Not so long ago, English-speaking philosophers treated German philosophy between Kant and Hegel in the manner of media executives flying between New York City and Los Angeles. They knew that there were a lot of people down there, but only the big names at either end were important enough to bother about. Among those who were passed over along the way was Johann Gottlieb Fichte—something that would certainly have astonished the self-confident Fichte himself.
More recently, though, there has been a revival of interest in Fichte’s thought. His ambitious account of the structures of the self has been treated more respectfully than it would have been when “consciousness” was a word not to be used in polite philosophical company. Other commentators have noticed that the conception of rational agency that nowadays attracts so many moral philosophers to Kant is basic to Fichte’s writings on ethics. To this revival we can add Isaac Nakhimovsky’s The Closed Commercial State, a learned and highly original exploration of a short work on politics that even Fichte’s admirers have mainly overlooked.
Nakhimovsky is currently a research fellow of Emmanuel College, Cambridge, and his book is written in the tradition of what has come to be known as the Cambridge School, a group of historians of political thought that traces its descent from some methodological writings published by Quentin Skinner and J.G.A. Pocock in the 1960s. The goal of the Cambridge School is to treat works of political philosophy as historically specific interventions within contested relationships of discursive power—or to put it more simply, to look at texts in context. To present philosophy in this way isn’t, obviously, very flattering to the self-image of philosophers, who prefer to think of themselves as being above mundane concerns, their eyes fixed on the distant horizon of timeless truth. Still, the Cambridge approach has proved to be very fruitful, especially when applied to writers like Thomas Hobbes and John Locke, who stood so close to the momentous political events of England in the seventeenth century. Fichte, too, wrote in an age of great political turmoil: the French Revolution and the Napoleonic wars.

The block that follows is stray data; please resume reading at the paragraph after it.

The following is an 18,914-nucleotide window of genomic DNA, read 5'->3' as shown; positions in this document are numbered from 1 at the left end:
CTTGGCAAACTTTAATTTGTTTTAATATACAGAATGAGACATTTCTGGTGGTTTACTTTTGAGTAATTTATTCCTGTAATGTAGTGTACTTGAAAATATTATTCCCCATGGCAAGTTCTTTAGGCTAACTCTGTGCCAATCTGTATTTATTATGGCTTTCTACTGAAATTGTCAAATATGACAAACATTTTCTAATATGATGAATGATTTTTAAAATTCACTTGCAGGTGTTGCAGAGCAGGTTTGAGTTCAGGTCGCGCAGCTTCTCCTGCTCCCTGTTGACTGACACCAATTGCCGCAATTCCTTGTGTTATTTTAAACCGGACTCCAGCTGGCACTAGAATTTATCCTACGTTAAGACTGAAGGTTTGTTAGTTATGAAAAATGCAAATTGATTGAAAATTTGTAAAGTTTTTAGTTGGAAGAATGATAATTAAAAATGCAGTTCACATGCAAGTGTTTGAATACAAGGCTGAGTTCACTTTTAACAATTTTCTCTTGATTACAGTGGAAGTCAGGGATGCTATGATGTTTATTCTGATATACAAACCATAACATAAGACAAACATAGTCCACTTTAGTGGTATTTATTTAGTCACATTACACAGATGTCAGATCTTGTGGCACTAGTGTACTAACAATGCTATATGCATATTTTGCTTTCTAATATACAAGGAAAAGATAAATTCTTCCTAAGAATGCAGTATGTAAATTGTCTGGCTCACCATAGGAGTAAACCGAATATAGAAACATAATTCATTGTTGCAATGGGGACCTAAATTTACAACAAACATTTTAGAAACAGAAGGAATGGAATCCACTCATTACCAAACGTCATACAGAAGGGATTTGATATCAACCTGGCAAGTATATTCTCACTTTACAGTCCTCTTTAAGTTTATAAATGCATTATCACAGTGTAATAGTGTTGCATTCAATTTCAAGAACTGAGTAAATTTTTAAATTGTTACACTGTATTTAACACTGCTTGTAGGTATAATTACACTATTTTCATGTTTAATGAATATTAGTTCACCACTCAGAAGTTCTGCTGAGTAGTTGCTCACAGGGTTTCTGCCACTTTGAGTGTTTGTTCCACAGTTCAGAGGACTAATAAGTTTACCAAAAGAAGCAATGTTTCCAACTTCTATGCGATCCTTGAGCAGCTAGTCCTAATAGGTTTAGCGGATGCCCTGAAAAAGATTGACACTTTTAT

Fichte was born in 1762 in Rammenau, a small village near Dresden. Legend has it that Rammenau had a pastor who was a fine preacher and that one day a local aristocrat, Baron von Miltitz, came to the village to hear him. Von Miltitz arrived too late for the service, but the villagers called upon the young Fichte—he was about 9 at the time and working as a goose boy—to recite the sermon from memory. Whether or not the story is true, Fichte certainly did come under the protection of the baron, who paid for his schooling at the famous Schulpforta (later to count Friedrich Nietzsche among its pupils). He also supported Fichte’s university studies, with the idea that Fichte should enter the priesthood. But Fichte was a less than devoted student who often drank beyond the needs of thirst, as one of his biographers charmingly puts it. After the baron’s death, his widow lost patience, and Fichte found himself, as many young men did in those days, working as a household tutor.